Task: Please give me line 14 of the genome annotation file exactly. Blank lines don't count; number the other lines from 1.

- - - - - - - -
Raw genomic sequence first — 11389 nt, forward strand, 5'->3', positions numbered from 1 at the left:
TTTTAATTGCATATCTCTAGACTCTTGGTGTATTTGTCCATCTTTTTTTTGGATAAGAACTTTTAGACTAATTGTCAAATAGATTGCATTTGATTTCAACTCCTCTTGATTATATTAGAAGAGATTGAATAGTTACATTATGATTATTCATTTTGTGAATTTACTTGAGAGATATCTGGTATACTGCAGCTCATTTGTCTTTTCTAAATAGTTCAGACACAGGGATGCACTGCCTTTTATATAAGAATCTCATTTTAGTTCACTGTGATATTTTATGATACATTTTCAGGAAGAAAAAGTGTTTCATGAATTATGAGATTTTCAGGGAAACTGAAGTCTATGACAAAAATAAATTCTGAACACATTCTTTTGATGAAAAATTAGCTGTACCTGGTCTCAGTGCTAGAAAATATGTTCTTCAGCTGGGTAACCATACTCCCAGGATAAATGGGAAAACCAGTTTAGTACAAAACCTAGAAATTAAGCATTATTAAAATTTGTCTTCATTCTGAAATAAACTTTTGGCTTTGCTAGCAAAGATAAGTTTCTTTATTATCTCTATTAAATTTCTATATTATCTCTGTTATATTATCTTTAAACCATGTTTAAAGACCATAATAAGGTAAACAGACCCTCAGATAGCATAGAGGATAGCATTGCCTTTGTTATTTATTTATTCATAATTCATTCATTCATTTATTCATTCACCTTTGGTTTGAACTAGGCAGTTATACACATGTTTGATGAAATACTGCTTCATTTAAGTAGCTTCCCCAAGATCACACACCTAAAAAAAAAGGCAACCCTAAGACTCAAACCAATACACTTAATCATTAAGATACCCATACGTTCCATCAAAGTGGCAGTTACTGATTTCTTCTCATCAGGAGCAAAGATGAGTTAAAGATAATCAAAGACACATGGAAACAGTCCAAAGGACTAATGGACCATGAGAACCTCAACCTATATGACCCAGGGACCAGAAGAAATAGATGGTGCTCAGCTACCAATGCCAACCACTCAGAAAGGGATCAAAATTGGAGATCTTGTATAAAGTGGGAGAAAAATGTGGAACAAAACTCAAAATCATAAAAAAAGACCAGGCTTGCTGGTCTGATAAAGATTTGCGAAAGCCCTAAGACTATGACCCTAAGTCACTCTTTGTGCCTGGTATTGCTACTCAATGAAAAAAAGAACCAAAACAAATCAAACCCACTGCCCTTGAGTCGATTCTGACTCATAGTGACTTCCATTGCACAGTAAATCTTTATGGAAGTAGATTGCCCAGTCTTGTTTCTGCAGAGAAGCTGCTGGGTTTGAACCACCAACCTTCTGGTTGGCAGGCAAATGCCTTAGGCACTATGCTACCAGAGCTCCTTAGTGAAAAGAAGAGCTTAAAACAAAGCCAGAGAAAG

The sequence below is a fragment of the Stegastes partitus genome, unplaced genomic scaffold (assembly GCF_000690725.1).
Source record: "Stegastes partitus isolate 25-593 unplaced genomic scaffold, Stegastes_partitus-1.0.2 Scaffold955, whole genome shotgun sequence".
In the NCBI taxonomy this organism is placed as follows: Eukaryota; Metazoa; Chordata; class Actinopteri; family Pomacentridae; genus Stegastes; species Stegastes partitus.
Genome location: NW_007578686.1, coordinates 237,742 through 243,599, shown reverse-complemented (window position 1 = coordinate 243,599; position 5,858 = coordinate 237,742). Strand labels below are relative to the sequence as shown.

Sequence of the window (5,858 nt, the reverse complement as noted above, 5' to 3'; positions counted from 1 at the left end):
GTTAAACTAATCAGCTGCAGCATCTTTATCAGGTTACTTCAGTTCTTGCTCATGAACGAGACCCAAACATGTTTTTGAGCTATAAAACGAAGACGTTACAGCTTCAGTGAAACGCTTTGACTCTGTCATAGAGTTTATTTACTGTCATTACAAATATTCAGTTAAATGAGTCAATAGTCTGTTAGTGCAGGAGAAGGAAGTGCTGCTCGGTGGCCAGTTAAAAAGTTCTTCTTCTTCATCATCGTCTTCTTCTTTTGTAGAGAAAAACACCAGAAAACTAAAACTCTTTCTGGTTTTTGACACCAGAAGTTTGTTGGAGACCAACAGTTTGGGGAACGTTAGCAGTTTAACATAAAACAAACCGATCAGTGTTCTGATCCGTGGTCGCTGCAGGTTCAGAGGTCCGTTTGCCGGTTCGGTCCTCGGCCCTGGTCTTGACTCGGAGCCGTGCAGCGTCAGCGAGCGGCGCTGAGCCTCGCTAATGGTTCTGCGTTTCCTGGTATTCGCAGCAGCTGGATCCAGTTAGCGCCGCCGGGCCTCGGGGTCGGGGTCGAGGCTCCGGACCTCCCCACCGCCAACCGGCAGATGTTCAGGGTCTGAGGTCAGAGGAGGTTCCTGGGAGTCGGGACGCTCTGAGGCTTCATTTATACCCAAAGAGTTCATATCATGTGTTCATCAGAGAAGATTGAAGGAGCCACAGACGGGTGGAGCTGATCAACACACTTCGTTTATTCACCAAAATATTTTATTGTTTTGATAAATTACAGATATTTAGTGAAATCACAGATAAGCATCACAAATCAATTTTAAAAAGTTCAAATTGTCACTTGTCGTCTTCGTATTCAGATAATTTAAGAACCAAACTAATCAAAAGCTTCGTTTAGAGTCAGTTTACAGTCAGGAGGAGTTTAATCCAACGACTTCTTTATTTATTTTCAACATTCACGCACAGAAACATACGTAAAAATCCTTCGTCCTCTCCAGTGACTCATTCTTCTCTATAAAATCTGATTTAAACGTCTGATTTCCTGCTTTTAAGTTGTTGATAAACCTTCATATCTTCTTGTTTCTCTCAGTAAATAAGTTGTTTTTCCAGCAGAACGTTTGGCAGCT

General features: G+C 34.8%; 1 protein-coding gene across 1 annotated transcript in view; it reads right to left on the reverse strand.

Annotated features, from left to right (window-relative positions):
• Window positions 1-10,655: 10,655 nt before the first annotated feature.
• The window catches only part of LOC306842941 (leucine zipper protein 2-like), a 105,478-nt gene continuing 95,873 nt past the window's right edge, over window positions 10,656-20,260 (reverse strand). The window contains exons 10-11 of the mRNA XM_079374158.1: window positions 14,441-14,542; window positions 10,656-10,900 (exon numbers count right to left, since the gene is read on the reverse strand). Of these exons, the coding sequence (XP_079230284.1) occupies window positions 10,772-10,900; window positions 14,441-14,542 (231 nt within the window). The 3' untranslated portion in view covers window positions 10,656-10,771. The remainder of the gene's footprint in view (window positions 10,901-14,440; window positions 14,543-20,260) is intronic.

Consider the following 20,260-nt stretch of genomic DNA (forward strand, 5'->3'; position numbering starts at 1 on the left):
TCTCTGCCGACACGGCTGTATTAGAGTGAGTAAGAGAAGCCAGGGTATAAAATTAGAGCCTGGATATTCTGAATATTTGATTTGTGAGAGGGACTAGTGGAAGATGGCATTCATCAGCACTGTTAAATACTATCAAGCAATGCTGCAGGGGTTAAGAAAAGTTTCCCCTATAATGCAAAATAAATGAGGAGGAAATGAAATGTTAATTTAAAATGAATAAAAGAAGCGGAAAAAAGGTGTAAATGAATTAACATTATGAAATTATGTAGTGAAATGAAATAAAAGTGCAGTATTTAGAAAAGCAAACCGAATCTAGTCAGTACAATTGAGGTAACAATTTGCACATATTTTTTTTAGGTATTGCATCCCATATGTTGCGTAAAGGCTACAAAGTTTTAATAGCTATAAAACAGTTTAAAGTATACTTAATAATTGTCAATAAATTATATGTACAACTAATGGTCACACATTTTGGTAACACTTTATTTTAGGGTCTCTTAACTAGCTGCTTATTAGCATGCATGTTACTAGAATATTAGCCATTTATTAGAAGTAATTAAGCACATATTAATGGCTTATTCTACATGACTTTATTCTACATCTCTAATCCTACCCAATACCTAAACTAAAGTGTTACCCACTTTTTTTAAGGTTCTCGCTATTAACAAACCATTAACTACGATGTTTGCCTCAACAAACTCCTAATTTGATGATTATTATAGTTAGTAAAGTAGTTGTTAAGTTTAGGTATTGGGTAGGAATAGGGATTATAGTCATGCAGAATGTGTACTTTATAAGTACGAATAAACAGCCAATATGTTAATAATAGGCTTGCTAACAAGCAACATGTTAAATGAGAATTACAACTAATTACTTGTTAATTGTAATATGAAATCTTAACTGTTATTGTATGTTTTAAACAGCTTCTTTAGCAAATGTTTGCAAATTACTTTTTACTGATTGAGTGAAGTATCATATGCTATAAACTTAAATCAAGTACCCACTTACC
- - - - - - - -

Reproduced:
TCTCTGCCGACACGGCTGTATTAGAGTGAGTAAGAGAAGCCAGGGTATAAAATTAGAGCCTGGATATTCTGAATATTTGATTTGTGAGAGGGACTAGTGGAAGATGGCATTCATCAGCACTGTTAAATACTATCAAGCAATGCTGCAGGGGTTAAGAAAAGTTTCCCCTATAATGCAAAATAAATGAGGAGGAAATGAAATGTTAATTTAAAATGAATAAAAGAAGCGGAAAAAAGGTGTAAATGAATTAACATTATGAAATTATGTAGTGAAATGAAATAAAAGTGCAGTATTTAGAAAAGCAAACCGAATCTAGTCAGTACAATTGAGGTAACAATTTGCACATATTTTTTTTAGGTATTGCATCCCATATGTTGCGTAAAGGCTACAAAGTTTTAATAGCTATAAAACAGTTTAAAGTATACTTAATAATTGTCAATAAATTATATGTACAACTAATGGTCACACATTTTGGTAACACTTTATTTTAGGGTCTCTTAACTAGCTGCTTATTAGCATGCATGTTACTAGAATATTAGCCATTTATTAGAAGTAATTAAGCACATATTAATGGCTTATTCTACATGACTTTATTCTACATCTCTAATCCTACCCAATACCTAAACTAAAGTGTTACCCACTTTTTTTAAGGTTCTCGCTATTAACAAACCATTAACTACGATGTTTGCCTCAACAAACTCCTAATTTGATGATTATTATAGTTAGTAAAGTAGTTGTTAAGTTTAGGTATTGGGTAGGAATAGGGATTATAGTCATGCAGAATGTGTACTTTATAAGTACGAATAAACAGCCAATATGTTAATAATAGGCTTGCTAACAAGCAACATGTTAAATGAGAATTACAACTAATTACTTGTTAATTGTAATATGAAATCTTAACTGTTATTGTATGTTTTAAACAGCTTCTTTAGCAAATGTTTGCAAATTACTTTTTACTGATTGAGTGAAGTATCATATGCTATAAACTTAAATCAAGTACCCACTTACC